Scripting a story can be an organic process, and methods of screenwriting will vary depending on the writer. You’ll see the variances between completed scripts of different scribes. A shooting script, however, is not a completed work, like a novel is.

A shooting script is a road map – a set of instructions to be really basic about it – to a movie yet to come. That’s why clear and consistent formatting of the shooting script is essential.

What if the character is “unknown” when first appearing?

When, for example, the character “Fred” is first off screen and speaks the lines labelled in the script as “Voice” or “Unknown Voice”, revealling himself later in the scene to the rest of the on-screen characters… well, the set crew cannot be certain the “Voice” lines are Fred’s and not someone else. To retain the writer’s intention, and to make the road map clear to the shooting crew, in this type of case, label Fred’s off-screen lines as: “Unknown Voice (Fred)”.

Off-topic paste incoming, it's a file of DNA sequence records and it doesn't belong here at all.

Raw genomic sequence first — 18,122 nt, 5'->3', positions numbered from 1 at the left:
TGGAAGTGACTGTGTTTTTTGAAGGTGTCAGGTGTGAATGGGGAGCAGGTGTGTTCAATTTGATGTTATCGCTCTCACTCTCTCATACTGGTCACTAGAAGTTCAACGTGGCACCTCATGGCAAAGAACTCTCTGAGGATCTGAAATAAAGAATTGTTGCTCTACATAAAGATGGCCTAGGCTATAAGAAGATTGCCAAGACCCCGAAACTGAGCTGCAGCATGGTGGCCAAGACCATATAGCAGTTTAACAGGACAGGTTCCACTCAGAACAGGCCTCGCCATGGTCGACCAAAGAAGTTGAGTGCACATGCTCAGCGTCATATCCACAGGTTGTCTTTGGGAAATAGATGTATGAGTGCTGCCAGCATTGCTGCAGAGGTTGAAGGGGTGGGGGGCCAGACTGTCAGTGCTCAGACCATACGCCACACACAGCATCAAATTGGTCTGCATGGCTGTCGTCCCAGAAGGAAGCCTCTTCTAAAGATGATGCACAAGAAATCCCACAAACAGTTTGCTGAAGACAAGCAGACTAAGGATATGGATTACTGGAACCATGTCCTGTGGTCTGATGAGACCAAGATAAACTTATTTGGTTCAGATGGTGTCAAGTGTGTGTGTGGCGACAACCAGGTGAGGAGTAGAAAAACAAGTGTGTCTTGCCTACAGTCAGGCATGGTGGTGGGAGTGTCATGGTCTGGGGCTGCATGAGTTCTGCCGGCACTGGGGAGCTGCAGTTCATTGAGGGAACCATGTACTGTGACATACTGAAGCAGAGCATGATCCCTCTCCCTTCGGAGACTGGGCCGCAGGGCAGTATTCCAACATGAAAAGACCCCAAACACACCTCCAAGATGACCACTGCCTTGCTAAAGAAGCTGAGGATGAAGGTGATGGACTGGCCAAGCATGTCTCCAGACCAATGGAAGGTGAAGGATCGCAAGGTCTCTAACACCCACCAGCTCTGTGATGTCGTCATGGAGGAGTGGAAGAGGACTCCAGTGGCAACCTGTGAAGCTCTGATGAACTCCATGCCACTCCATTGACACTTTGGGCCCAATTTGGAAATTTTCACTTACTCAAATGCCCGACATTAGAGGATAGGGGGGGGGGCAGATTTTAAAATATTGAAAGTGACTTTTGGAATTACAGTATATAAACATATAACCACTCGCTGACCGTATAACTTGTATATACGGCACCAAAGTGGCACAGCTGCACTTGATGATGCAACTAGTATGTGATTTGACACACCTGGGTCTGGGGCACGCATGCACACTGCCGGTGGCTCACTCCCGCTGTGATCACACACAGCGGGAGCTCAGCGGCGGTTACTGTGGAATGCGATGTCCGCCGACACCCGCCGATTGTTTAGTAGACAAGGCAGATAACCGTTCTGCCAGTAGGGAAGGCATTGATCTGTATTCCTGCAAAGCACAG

What if the character changes names during the story?

Say “Fred” began in the story as “Mr Smith” and only became “Fred” as the other characters got to know him. As your guide, consider… will the different characters (2 different character names) be played by two different performers or by one? If the answer is one performer, then use the same principle as for the “Unknown Voice” above. In this example, start “Fred” as “Mr Smith (Fred)” and let him become “Fred” as the characters get to know him. Alternatively, of course you can label him as “Fred Smith” all the way through the script; however, with this choice, you’ll never really know when the writer intends for Fred to change his name among the other characters in the story.

Overall, remember that yes, you’re creating a road map (of instructions) for the shooting crew, but you must try to keep the writer’s intention wherever possible. The writer’s intention is an integral part of the road map too!

Cheers & happy script formatting to you!